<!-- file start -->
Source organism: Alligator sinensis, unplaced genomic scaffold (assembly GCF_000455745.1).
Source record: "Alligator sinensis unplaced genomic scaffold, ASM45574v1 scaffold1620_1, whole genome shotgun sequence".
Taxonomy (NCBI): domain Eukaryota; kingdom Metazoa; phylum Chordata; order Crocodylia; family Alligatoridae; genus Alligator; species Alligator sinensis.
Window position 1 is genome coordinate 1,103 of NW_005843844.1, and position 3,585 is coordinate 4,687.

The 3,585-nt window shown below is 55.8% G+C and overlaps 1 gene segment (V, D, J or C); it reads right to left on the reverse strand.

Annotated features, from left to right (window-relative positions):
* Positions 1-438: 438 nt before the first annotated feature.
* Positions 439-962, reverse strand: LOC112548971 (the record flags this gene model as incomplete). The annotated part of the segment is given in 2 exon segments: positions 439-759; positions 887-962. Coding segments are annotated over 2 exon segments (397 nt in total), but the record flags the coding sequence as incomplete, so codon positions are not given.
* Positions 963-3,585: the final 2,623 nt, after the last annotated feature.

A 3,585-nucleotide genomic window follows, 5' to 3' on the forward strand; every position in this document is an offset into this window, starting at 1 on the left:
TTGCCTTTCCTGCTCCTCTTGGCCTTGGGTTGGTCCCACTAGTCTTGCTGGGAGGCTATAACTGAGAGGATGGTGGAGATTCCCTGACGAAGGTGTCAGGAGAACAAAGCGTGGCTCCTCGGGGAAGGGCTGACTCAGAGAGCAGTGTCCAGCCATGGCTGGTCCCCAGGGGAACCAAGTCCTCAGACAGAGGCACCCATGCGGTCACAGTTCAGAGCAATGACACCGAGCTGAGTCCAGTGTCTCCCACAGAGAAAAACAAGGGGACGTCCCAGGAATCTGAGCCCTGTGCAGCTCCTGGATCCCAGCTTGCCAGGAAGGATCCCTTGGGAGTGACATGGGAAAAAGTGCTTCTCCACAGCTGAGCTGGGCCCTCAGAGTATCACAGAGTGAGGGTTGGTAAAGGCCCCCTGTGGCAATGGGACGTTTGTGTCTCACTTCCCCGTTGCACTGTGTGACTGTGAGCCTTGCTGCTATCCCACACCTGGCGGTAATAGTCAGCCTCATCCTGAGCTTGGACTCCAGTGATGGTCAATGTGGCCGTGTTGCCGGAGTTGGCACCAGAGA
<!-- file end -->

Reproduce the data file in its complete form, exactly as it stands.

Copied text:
Source organism: Alligator sinensis, unplaced genomic scaffold (assembly GCF_000455745.1).
Source record: "Alligator sinensis unplaced genomic scaffold, ASM45574v1 scaffold1620_1, whole genome shotgun sequence".
Taxonomy (NCBI): domain Eukaryota; kingdom Metazoa; phylum Chordata; order Crocodylia; family Alligatoridae; genus Alligator; species Alligator sinensis.
Window position 1 is genome coordinate 1,103 of NW_005843844.1, and position 3,585 is coordinate 4,687.

The 3,585-nt window shown below is 55.8% G+C and overlaps 1 gene segment (V, D, J or C); it reads right to left on the reverse strand.

Annotated features, from left to right (window-relative positions):
* Positions 1-438: 438 nt before the first annotated feature.
* Positions 439-962, reverse strand: LOC112548971 (the record flags this gene model as incomplete). The annotated part of the segment is given in 2 exon segments: positions 439-759; positions 887-962. Coding segments are annotated over 2 exon segments (397 nt in total), but the record flags the coding sequence as incomplete, so codon positions are not given.
* Positions 963-3,585: the final 2,623 nt, after the last annotated feature.

A 3,585-nucleotide genomic window follows, 5' to 3' on the forward strand; every position in this document is an offset into this window, starting at 1 on the left:
TTGCCTTTCCTGCTCCTCTTGGCCTTGGGTTGGTCCCACTAGTCTTGCTGGGAGGCTATAACTGAGAGGATGGTGGAGATTCCCTGACGAAGGTGTCAGGAGAACAAAGCGTGGCTCCTCGGGGAAGGGCTGACTCAGAGAGCAGTGTCCAGCCATGGCTGGTCCCCAGGGGAACCAAGTCCTCAGACAGAGGCACCCATGCGGTCACAGTTCAGAGCAATGACACCGAGCTGAGTCCAGTGTCTCCCACAGAGAAAAACAAGGGGACGTCCCAGGAATCTGAGCCCTGTGCAGCTCCTGGATCCCAGCTTGCCAGGAAGGATCCCTTGGGAGTGACATGGGAAAAAGTGCTTCTCCACAGCTGAGCTGGGCCCTCAGAGTATCACAGAGTGAGGGTTGGTAAAGGCCCCCTGTGGCAATGGGACGTTTGTGTCTCACTTCCCCGTTGCACTGTGTGACTGTGAGCCTTGCTGCTATCCCACACCTGGCGGTAATAGTCAGCCTCATCCTGAGCTTGGACTCCAGTGATGGTCAATGTGGCCGTGTTGCCGGAGTTGGCACCAGAGA